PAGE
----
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How Rollout Swizzles, Without Modifying Your App Code.

Rollout lets you modify any method in your code, without needing to know in advance what methods you want to update and without making any modifications to existing code.
Pretty cool 🙂

In order to accomplish this, Rollout’s SDK will generate a delegate method on the fly that behaves according to the platform and architecture specification (Procedure call standards or application binary interface, see here).

This method is generated on demand by the SDK. When the Rollout service calls for a hot patch the SDK checks the original signature of the method in Objective-c (see NSMethodSignature) and then behaves exactly like Objective-c blocks are generated, using closure. You can read more about it in Landon Fuller’s blog imp_implementationWithBlock.

FYI, a long time ago (in a galaxy for away) Rollout used to use static analysis and would modify the source code by adding “hooks” to use at run time. This is no longer the case as Rollout now utilizes libffi to dynamically do the same thing at runtime.

In the Rollout interface, Rollout knows all of an application’s methods by parsing the dSYM file that was uploaded to Rollout backend as part of the build script. Here is the Xcode build phase:

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In the  SDK we then verify if method A needs to be replaced by the newly generated  method, and follow through with the replacement using the swizzling mechanism. When the application then calls on method A to perform a task, the method created in Rollout will be executed instead. The new method then calls the original method and checks if the return value is nil, in which case, it would replace the value with an empty string.

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Rollout does not cause any performance issues. Rollout’s magic comes from activating mirror methods and executing swizzling, only if a method’s original implementation needs to be hot patched.

Rollout’s dynamic methods are constructed like the original method and the calling mechanism is static. We do not use NSInvocation to call the method  but instead create the method as if it was created in compile time. The process of directly executing method A, becomes the indirect process of executing method B that then executes method A.

Swizzling fundamentally only adds one level to methods that are being pulled.  If your environment doesn’t detect any hot patches, application runtime is not affected at all.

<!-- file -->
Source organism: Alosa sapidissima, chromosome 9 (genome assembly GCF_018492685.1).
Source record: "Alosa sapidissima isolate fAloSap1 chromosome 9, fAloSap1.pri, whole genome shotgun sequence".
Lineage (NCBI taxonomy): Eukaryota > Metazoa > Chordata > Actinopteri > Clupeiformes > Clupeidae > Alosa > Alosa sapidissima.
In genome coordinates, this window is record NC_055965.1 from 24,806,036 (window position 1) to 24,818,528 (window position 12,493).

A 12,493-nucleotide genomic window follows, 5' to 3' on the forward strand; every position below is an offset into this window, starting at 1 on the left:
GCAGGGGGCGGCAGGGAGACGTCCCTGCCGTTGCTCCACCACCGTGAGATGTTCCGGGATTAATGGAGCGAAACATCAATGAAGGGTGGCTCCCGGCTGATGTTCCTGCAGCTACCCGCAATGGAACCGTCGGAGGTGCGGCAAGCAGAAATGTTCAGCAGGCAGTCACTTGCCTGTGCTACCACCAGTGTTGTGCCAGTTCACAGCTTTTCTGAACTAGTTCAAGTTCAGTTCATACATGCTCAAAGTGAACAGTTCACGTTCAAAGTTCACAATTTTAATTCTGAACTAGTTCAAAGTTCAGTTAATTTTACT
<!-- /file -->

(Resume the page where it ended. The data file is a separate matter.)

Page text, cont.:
Another decision that we make concerns how Rollout’s SDK is loaded. The SDK is designed to help you solve mobile app issues as they happen. When your application starts, the SDK fetches any current configurations from Rollout’s end point, applying them immediately once they reach a device. This is done asynchronously to avoid any possible delays that may affect user experience. Lean more about our FAQs.

 

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This article only scratches the surface of Rollout’s mechanism. I decided to focus on hot patching in order to keep things simple and provide specific use cases. The ability to apply behavior on top of an application’s code provides our customers with interesting opportunities, such as ad hoc log generation (in order to track issues, even in production environments), dynamic analytics, A/B testing, remote configuration and more.

Rollout is currently installed on millions of devices. We’ve streamlined pushing patches to users without harming the application delivery process or impacting end-users’ experiences.

Rollout in Action Video

If you want to see a video that shows Rollout in action by adding logging on the fly and actually fixing a live bug in production, check this out – it should help you understand exactly what Rollout can do and how it works:
https://youtu.be/eS7-iBsdzT0?t=23s

Eyal Keren

When Eyal was six years old, he started copying English letters from the BASIC book he found in the IBM XT box his parents purchased. Debugging those programs was hard because he didn't know what GOTO means in English. He is a fast eater, a movie buff and doesn't like ketchup. Today Eyal focuses on software craftsmanship, continuous design and TDD. He loves to write code, but even more... he loves deleting it.